Wednesday: 45 minutes easy on WOD in Herndon (it's getting kinda cold....feels like winter).  Hip mobility / AIS / foam rolling.  CHIRO visit.  5.8 mi.

Thursday:  60 minutes easy.  8 miles on WOD.  (7:35 pace)

Friday:  42 minutes easy.  5.4 miles on WOD.  Core work.  CHIRO visit

Saturday:  10 miles on CandO canal towpath.  Ran the last couple a little faster than Easy.  Overall pace 7:25, with about 7:10-7:10 pace at the end.  Overall strength work, ITB work.

Sunday:  Completely off.

Sunday, November 13, 2016

2016 Running Goals and Race Review

I know, it seems too early in the year to do a "2016 Review".  But I've completed all my races for the year, and I've taken this week off after my HM last week.  Early in the week my Achilles was sore, that's healed up but I still have a sore calf (peroneus longus?).  I should be able to start back running next week and build my mileage up.

This year is my first "full year" of planned training and racing, and the first year I've done a race beyond 5k.  When I started the year I had only planned on doing 5k's and 10k's, but as the year progressed I ended up doing 2 half marathons and a 20k as well. well did I end up meeting my 2016 goals?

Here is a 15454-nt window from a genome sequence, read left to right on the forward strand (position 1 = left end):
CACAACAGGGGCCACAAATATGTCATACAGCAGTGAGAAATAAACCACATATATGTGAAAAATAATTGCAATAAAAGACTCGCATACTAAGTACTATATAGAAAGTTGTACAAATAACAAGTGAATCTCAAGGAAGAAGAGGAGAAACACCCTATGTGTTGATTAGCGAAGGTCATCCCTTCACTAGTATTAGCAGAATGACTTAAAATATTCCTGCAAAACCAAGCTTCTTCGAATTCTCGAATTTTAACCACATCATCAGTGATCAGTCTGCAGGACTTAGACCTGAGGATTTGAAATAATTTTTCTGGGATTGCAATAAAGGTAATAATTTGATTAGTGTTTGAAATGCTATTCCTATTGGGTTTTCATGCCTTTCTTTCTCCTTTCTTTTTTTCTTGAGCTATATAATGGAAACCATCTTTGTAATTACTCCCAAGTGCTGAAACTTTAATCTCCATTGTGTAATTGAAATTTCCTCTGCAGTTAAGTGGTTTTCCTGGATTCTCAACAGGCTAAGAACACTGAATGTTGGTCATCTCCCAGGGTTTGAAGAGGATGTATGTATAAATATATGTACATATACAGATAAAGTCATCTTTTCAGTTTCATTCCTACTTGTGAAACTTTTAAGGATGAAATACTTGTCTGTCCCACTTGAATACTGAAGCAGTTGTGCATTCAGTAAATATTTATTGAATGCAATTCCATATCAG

2016 Goals...

Goal #1. Injury Free -
  • I've been pretty much injury free all year.  At least no injuries that kept me from running (with the exception of maybe turning a workout into an easy run).
  • I added running specific strength training, ITB work, warm-up routines, and anything else I could think of - to hold off injury.
  • I've been careful to back off as soon as something doesn't "feel right" - usually an ITB.
  • Right now I have an Achilles "flare up" sort of  - and a sore calf.  But they didn't keep me from running, and I had planned a week off anyway after my last race of the year last week.
  • So....I'll call this one "achieved", with an asterisk.
Goal #2. Improve Form and Pacing -
  • Going into this year I had yet to run a negative split, or evenly paced race.
  • Every race was a positive split, usually hanging on, and hoping a don't slow down too much.